I would consider all travel we’ve done with the boys to be worldschooling. Whether its on an African safari, seeing a mother turtle laying eggs in Borneo, attending kids clubs on family campsites in France, temple hopping in Siem Reap, hiking in the Nepalese Himalayas, it all been a fantastic learning experience to broaden their education.
However, worldschooling is considered to be an alternative to regular education, and therefore implies that kids should not be in regular school. Within this bracket, our ‘worldschooling’ experiences are:
For both of these trips we de-registered our kids from school and then re-registered them on return to the UK. Click here to read more about that process.
These were fantastic experiences for all the family and the boys came on leaps and bounds through these trips. From learning to surf in Essaouria and taking a pottery class in Fes, to going on a river safari in Borneo and learning about the Khmer Rouge in Cambodia, they experienced an education that is just not possible in the classroom.
The boys were of primary school age for these trips, and to ensure they stayed on top of maths and English whilst we travelled, they undertook an hour of online learning per week, along with the DoodleLearning apps. Yes, that’s all they needed. That intense, 1:1 tailored learning each week kept them on track with the curriculum back in school, and arguably extended them further.
How is worldschooling different homeschooling?
Since the pandemic, many parents unfortunately have a negative view of homeschooling. This is understandable considering the circumstances. But homeschool in the pandemic is totally different to the true philosophy of homeschool.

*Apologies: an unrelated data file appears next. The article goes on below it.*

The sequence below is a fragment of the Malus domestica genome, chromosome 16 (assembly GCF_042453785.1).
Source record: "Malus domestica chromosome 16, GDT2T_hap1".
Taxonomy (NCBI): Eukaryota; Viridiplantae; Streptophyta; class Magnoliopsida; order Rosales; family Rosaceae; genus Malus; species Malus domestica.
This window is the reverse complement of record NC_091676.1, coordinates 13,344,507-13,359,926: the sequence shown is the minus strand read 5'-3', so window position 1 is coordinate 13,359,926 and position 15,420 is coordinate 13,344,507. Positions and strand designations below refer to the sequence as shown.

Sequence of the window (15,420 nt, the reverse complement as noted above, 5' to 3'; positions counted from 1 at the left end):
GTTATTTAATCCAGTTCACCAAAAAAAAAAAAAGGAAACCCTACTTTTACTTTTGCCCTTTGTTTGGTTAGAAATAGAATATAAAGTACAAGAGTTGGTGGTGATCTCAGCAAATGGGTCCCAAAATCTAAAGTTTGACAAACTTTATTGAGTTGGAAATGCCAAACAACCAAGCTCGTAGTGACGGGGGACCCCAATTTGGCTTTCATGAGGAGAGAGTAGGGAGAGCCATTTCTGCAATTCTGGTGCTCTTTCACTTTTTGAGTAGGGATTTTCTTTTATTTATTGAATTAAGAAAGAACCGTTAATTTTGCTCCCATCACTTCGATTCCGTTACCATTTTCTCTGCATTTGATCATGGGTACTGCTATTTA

Homeschooling isn’t about keeping a child at home. Homeschooled, or rather ‘home educated’ kids, are always out and about doing various activities and clubs. They are not learning in classrooms. They are learning out in the world, similar to worldschoolers.
So indeed, worldschooling and homeschooling definitely overlaps. However, homeschoolers tend to be based at home with activities closer to home, whereas worldschoolers are typically travelling long-term from place to place and structuring the learning around new destinations and cultures.
Isn’t worldschooling just travelling with kids?
Essentially yes. ‘Travel is the best education’.
But how you travel will affect how worthwhile the learning experience is. This is why worldschooling is often associated with those who go backpacking with kids, or take extended road trips in their camper or motorhome.
Immersing the family into a different culture, using local transport and eating at local restaurants and markets is arguably a more enriching educational experience than a package holiday resort.
Plus, true immersion and understanding of a new destination and culture takes time, and again why the philosophy of worldschooling is more closely aligned with long-term travel rather than short one or two week holidays.
How to start worldschooling?
As already mentioned, there is nothing to sign up to, no test to pass.
If you want to set off travelling long-term and worldschool your kids, parents need to get their finances in order, schools need to be notified (if your child(ren) are in school), then pack your bags and go!
It really is that simple.
Do the parents need to do the teaching when worldschooling?
There is no worldschooling curriculum. Some families follow the child-led philosophy of unschooling, whereas others prefer to align to home curriculums with a daily timetable.
It really is up to the parents how they educate their child(ren) whilst travelling. However, if you are based in the UK, it’s very likely that your Local Authority may contact you asking for evidence on how you are educating your child(ren).
For us personally, we take the online learning approach for the core subjects of Maths, English, and French. This means that us parents hand over the teaching to a professional. However, when we are visiting markets, museums, religious sites, etc., we find that natural conversations and questions are sparked from these experiences, which us parents try to answer, engage and nurture as much as possible; so in this scenario we are doing the ‘teaching’.
What do we need for worldschooling?
This really depends on your approach to worldschooling and how much formal schooling you would like your child to do.